Uganda just recently witnessed a hotly contested by-election in Jinja East where FDC’s Paul Mwiru trounced NRM’s Nathan Igeme Nabeta. Of the 41 per cent of registered voters who cast their vote, majority of the voters (30 per cent) were youth. This was partly due to the existing laws such as the 1995 Constitution that allows all people from 18 years and above to vote.

Youth who are people aged 15 to 24 (UN), 18 to 30 in Uganda and 15 to 35 (African Youth Charter) have been the major determinants of voter behaviour globally for the last three years.

This has been seen in Nigeria in 2015 where 72 per cent voters were youth; 58 per cent of the voters in Ghana’s 2016 polls were youth; Gambia with 60 per cent as youth kicked out a parasitic dictator; and Kenya had 78 per cent of the 19 million voters aged below 35 years which made their voices heard.

However, the youth have not been effectively represented in Uganda, especially during the National Youth Council Elections and election of youth Members of Parliament as their representatives are conducted under Electoral College system of voting.
There is a false notion that youth have been effectively represented through these electoral colleges from the village level and engaged in policy and decision making and implementation.

According to Article 59(1) of the Constitution, every citizen of Uganda of 18 years and above has a right to vote, thus calling upon youth to participate in voting. Correspondingly, the 1993 National Youth Council Act deprives youth and violates their right to vote through Electoral Colleges that gives the power to only one per cent of the youth to qualify to vote for the youth council leaders and youth Members of Parliament (2016 CCEON-U Report highlighted that 336 out of 8 million youth voted in 2016 elections).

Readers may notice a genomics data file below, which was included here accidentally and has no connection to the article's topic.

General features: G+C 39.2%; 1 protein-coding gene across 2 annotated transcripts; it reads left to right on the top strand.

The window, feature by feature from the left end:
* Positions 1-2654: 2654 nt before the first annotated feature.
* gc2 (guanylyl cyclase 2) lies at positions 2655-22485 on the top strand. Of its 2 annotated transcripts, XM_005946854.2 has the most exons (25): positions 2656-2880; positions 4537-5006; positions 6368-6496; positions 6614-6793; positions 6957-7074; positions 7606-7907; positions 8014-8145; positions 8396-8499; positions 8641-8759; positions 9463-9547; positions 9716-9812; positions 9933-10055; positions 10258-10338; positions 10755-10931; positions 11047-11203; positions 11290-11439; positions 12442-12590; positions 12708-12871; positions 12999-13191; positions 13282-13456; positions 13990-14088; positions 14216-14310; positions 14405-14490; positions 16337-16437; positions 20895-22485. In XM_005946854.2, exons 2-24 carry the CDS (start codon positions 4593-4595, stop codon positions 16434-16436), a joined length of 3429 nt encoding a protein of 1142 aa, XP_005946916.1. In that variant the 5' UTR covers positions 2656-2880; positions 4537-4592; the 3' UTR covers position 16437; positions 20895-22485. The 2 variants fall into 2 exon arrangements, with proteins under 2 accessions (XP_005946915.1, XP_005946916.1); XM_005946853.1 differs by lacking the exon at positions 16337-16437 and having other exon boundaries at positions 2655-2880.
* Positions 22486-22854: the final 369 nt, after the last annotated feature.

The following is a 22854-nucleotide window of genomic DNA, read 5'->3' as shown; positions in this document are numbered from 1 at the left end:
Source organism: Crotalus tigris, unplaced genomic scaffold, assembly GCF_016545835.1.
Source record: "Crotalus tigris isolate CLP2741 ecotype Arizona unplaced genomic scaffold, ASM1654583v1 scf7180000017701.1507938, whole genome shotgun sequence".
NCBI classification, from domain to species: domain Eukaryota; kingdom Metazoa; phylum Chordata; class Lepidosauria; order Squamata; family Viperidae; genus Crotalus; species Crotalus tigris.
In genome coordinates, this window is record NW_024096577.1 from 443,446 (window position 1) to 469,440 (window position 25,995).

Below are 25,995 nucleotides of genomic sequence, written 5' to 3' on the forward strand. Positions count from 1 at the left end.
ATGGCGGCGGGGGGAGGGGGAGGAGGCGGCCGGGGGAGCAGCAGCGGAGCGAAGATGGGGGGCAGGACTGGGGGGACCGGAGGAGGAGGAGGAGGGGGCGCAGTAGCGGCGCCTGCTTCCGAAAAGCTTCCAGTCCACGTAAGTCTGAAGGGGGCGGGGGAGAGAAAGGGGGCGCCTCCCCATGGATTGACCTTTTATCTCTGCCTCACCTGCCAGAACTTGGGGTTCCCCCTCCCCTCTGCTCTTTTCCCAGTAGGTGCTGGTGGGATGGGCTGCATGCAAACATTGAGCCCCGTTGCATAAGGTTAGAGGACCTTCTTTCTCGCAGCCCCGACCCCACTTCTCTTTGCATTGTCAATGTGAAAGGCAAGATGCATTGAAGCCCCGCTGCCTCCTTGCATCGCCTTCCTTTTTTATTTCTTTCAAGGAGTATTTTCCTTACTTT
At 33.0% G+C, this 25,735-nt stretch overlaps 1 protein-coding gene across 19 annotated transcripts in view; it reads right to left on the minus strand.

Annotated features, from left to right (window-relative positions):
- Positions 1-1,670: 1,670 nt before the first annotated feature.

Electoral College system of voting that began in the 1880s kicked off in Ugandan youth elections in 1993, but have not only suppressed the values and tenets of democracy such as majority rule; but also violated the principles of a regular, free, fair and transparent elections.
Electoral colleges restrict on who can vote. It discriminates the financially unstable potential youth with good ideology; promotes massive electoral malpractices such as voter bribery, intimidation of voters plus the State-inspired violence.

The issue of youth inclusion and more youth participation has been desired by many. In 2006, Rubaramira Ruranga, then secretary for electoral affairs in FDC, submitted a constitutional petition No. 21 of 2006 [2007] to challenge the constitutionality of provisions that limit youth participation.

In August 2017, on International Youth Day in Bundibugyo, Ms Rosa Malango, the UN Resident Coordinator said: “We cannot achieve sustainable development without the active participation of the youth, thus calling for more youth inclusiveness through direct youth elections.”

In 2017/2018, CCEDU/VOICE held My Voice community platforms with more than 2.8 million youth in West Nile, Karamoja, central and eastern regions who also demanded for abolition of Electoral Colleges to embrace direct youth elections for more youth inclusiveness.

Government’s disinclination to consider more youth inclusiveness hampers the economic transformation of this country, impedes the government effort for a middle income country by 2020, Vision 2040 and impedes the youth’s desires and needs from being handled.

I, therefore, hold the opinion that the 1993 National Youth Council Act should be amended to allow direct youth elections with the aim of amplifying youth voices in electoral democracy. The holistic amendment of the National Youth Council Act will allow the re-examination of sectors such as employment, education, public service, empower youth councils, facilitate accountability and transparency, and explain the leadership transition.

Youth of Uganda have the right to participate in the governance of this country; they have the potential to run the affairs of this country so conscious effort must be laid to allow them to participate in local governance process.

The writer is VOICE project manager and a human rights activist
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